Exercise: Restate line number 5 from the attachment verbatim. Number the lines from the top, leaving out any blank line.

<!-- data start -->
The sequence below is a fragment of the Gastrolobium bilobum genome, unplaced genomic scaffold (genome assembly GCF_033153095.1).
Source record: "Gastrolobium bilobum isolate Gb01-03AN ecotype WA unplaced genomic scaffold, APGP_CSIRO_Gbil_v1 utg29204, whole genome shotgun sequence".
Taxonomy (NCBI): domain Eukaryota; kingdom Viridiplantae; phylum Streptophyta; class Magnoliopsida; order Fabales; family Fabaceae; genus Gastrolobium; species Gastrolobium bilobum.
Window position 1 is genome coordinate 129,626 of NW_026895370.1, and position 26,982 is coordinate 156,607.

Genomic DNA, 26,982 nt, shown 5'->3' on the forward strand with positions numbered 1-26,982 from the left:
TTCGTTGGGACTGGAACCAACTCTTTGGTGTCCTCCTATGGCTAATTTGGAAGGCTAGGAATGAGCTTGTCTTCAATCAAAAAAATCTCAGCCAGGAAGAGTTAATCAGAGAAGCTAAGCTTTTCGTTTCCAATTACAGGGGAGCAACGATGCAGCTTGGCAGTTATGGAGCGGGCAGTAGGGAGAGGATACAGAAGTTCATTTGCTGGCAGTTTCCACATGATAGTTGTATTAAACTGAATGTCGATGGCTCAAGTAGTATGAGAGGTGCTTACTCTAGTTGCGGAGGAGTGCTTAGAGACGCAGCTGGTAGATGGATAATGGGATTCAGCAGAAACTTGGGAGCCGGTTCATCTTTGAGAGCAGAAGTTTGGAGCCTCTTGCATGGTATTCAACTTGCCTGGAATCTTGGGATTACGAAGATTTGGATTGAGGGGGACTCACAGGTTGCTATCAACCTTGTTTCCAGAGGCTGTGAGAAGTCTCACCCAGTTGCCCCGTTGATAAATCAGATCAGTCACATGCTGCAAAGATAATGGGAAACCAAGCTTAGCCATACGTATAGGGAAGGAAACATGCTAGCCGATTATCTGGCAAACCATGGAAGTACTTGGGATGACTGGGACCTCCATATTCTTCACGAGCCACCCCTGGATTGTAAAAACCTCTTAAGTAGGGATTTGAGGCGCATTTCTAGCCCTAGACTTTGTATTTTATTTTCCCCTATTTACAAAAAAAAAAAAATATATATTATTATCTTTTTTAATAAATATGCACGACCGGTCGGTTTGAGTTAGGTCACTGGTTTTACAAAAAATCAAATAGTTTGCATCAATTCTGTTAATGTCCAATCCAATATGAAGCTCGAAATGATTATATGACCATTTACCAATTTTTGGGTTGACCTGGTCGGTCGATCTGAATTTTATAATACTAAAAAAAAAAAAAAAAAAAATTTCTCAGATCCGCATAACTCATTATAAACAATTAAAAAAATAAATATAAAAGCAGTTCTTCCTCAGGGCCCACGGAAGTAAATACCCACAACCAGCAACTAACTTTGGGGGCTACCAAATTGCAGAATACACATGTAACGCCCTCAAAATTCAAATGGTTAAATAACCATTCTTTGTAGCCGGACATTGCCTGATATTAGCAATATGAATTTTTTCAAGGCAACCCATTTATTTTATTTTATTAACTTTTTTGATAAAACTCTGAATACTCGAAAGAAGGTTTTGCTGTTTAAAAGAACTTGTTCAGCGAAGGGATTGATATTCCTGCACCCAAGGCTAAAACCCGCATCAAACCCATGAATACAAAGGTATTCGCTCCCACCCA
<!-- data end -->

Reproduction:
Genomic DNA, 26,982 nt, shown 5'->3' on the forward strand with positions numbered 1-26,982 from the left: